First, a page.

Have any visitors to Mexico City found the altitude to be a problem. If yes, how long did it take to acclimatise and what did you do and or take to alleviate the problem.
It's not really a "Problem." It is not the Himalayas. It is 2,200 meters high.
You will first discover that it is a little more difficult to walk fast in the airport while pulling your luggage as fast as you normally would. Just slow down a bit and you will be fine.
Within 2 to 3 days your body will have adjusted. The real fun is when you return home. You will find that can outrun all your friends for 2 days, run for an hour. without stopping.
Dynamisto is right on, I will add to drink more water, you tend to get dehydrated faster and I carry with me eyedrops. Otherwise you should not feel any discomfort.
Some people are more prone to altitude sickness than others, and age or general state of health has nothing to do with it. I am one of the lucky ones: however I must say that when I fly back into Mexico from sea level I usually have trouble sleeping for a couple of days.Edited: 07 April 2012, 16:12
Never had this problem at MC however Toluca at over 10,000' took about 24 hours to acclimatize.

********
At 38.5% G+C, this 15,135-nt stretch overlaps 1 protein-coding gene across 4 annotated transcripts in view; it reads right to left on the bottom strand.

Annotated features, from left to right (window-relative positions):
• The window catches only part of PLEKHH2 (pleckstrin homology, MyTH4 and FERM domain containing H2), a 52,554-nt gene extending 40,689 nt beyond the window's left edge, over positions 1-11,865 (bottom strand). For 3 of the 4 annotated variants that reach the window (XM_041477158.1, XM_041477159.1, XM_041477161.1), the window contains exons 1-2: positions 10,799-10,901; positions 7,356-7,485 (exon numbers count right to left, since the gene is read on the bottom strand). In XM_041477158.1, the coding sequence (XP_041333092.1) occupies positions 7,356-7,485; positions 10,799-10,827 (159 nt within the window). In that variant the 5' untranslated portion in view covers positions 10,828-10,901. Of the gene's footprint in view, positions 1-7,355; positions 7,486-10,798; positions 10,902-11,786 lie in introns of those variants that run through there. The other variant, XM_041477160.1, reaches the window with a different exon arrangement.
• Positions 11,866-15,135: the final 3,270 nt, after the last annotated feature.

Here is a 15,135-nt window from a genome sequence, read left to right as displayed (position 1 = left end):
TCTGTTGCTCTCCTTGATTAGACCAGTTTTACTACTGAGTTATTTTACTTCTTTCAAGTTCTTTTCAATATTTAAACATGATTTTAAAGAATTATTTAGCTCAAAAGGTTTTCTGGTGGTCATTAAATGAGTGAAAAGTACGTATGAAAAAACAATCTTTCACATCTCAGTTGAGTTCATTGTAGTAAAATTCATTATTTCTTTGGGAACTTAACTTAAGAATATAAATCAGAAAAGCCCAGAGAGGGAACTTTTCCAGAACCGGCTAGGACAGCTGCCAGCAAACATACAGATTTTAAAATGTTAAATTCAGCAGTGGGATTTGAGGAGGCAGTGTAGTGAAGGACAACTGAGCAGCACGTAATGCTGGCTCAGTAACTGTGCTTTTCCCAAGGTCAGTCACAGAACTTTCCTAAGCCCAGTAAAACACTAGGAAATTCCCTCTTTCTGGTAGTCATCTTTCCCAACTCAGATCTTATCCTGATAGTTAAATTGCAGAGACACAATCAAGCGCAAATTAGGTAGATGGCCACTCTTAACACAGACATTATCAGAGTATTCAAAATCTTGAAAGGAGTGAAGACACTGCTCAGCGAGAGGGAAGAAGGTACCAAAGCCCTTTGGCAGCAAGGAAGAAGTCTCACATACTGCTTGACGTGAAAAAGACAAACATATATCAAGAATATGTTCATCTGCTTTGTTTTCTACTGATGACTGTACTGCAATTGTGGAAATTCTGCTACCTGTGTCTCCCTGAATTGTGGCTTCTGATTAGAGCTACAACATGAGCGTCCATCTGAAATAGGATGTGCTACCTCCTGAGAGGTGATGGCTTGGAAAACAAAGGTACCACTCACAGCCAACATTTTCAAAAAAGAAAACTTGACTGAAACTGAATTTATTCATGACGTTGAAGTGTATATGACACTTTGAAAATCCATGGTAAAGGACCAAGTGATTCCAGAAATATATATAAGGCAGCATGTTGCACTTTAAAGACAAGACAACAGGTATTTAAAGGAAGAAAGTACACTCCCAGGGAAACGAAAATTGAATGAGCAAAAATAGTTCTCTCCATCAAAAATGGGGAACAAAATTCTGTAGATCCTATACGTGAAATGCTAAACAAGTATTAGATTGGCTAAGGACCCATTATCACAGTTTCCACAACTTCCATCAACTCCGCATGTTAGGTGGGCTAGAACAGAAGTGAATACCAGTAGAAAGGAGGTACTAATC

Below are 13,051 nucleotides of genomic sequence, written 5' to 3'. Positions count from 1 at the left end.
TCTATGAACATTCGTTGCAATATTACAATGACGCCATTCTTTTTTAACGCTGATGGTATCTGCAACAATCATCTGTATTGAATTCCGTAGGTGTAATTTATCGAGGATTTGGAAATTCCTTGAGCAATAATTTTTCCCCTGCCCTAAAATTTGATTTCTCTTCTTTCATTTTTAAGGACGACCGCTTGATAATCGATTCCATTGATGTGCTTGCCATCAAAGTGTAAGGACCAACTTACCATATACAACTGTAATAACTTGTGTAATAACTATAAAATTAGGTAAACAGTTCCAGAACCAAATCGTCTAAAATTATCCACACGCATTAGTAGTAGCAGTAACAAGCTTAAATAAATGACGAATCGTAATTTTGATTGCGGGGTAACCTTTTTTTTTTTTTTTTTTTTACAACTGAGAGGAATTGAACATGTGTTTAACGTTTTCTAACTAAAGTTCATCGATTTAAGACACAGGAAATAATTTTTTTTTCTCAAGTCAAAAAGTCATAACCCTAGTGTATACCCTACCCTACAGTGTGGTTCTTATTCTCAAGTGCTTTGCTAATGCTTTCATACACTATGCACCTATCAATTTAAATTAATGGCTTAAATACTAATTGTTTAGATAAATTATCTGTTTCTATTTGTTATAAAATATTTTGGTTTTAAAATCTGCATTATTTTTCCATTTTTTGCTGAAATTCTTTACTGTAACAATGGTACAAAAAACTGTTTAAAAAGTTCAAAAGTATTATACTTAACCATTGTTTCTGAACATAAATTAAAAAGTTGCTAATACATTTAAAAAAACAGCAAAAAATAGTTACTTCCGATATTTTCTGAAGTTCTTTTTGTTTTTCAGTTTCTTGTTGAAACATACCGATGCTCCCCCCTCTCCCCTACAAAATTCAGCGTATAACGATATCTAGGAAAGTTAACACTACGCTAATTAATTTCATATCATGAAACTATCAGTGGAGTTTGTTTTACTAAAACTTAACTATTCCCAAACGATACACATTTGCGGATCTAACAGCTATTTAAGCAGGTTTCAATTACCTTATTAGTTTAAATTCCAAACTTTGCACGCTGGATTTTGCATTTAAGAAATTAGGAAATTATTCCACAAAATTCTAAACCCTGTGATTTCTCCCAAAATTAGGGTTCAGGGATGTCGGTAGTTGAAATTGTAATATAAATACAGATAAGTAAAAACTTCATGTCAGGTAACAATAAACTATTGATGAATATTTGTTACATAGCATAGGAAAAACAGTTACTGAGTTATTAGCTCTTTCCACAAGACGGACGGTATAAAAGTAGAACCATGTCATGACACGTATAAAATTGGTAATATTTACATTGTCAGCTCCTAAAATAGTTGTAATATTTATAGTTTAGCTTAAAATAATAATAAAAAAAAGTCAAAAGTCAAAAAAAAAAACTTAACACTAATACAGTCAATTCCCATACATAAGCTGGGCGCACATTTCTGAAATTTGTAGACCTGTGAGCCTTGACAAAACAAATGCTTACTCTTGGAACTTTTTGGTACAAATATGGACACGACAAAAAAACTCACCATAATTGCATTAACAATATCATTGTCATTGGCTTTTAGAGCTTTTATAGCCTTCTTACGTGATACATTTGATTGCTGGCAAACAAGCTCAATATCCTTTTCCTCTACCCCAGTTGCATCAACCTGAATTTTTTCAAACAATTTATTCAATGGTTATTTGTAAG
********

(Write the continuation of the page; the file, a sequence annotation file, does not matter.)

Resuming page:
Be careful the first couple of days with any alcohol consumption. One glass of wine here can have the same impact as 2 or 3 at sea level until your body adjusts. Otherwise, most people really do not suffer.
Whenever I arrive to Mexico City from a lower altitude, I get unusually tired from physical exertion for the first couple days (as the first poster mentioned, I first feel it in the airport, on the long walk to the metro station.) I sometimes have trouble sleeping as well, although I'm not certain it's because of the altitude. I would avoid scheduling anything strenuous (such as climbing the pyramids) for the first couple days.
More caution is warranted if you're ascending the mountains surrounding Mexico City. Mexico City is below the altitude where altitude sickness is generally considered to be a problem, but some locations on the mountains (including much of the highway to Puebla) are much higher. Theoretically, there's the potential for an unacclimated person flying into Mexico City and then immediately ascending the mountains to have trouble.
When I went to Mexico City, from Toronto, which is near sea level, I made sure to drink lots of fluids for a few days before going and tried to stay hydrated while there. I didn't feel anything unusual in Mexico City nor in Teotihuacán, where I climbed the pyramids less than 24 hours after landing in Mexico. (Trying to climb Volcán Malinche in Tlaxcala a week later was a different matter, haha!)Edited: 11 April 2012, 13:45
Anyone who gets altitude sickness in Mexico City should be seeing a cardiologist. What most are experiencing is breathing in the highly polluted air. Bring eye drops for that.